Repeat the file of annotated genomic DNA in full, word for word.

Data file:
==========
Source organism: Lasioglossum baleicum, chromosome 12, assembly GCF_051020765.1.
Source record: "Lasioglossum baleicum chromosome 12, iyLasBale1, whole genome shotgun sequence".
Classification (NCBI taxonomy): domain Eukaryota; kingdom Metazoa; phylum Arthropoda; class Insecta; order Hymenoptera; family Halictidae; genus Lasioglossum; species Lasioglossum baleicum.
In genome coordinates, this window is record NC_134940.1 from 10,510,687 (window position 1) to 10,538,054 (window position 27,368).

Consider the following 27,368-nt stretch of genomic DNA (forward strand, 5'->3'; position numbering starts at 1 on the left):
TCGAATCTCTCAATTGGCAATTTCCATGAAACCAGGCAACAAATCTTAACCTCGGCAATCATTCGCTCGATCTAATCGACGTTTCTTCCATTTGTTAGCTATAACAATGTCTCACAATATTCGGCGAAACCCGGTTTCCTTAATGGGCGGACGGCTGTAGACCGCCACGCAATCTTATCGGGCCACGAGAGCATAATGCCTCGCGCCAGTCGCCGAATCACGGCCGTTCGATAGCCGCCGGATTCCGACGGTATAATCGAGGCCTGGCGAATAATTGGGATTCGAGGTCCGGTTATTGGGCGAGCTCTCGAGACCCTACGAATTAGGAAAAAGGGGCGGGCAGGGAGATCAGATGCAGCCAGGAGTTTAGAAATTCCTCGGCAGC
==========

Source organism: Lasioglossum baleicum, chromosome 12, assembly GCF_051020765.1.
Source record: "Lasioglossum baleicum chromosome 12, iyLasBale1, whole genome shotgun sequence".
Classification (NCBI taxonomy): domain Eukaryota; kingdom Metazoa; phylum Arthropoda; class Insecta; order Hymenoptera; family Halictidae; genus Lasioglossum; species Lasioglossum baleicum.
In genome coordinates, this window is record NC_134940.1 from 10,510,687 (window position 1) to 10,538,054 (window position 27,368).

Consider the following 27,368-nt stretch of genomic DNA (forward strand, 5'->3'; position numbering starts at 1 on the left):
TCGAATCTCTCAATTGGCAATTTCCATGAAACCAGGCAACAAATCTTAACCTCGGCAATCATTCGCTCGATCTAATCGACGTTTCTTCCATTTGTTAGCTATAACAATGTCTCACAATATTCGGCGAAACCCGGTTTCCTTAATGGGCGGACGGCTGTAGACCGCCACGCAATCTTATCGGGCCACGAGAGCATAATGCCTCGCGCCAGTCGCCGAATCACGGCCGTTCGATAGCCGCCGGATTCCGACGGTATAATCGAGGCCTGGCGAATAATTGGGATTCGAGGTCCGGTTATTGGGCGAGCTCTCGAGACCCTACGAATTAGGAAAAAGGGGCGGGCAGGGAGATCAGATGCAGCCAGGAGTTTAGAAATTCCTCGGCAGC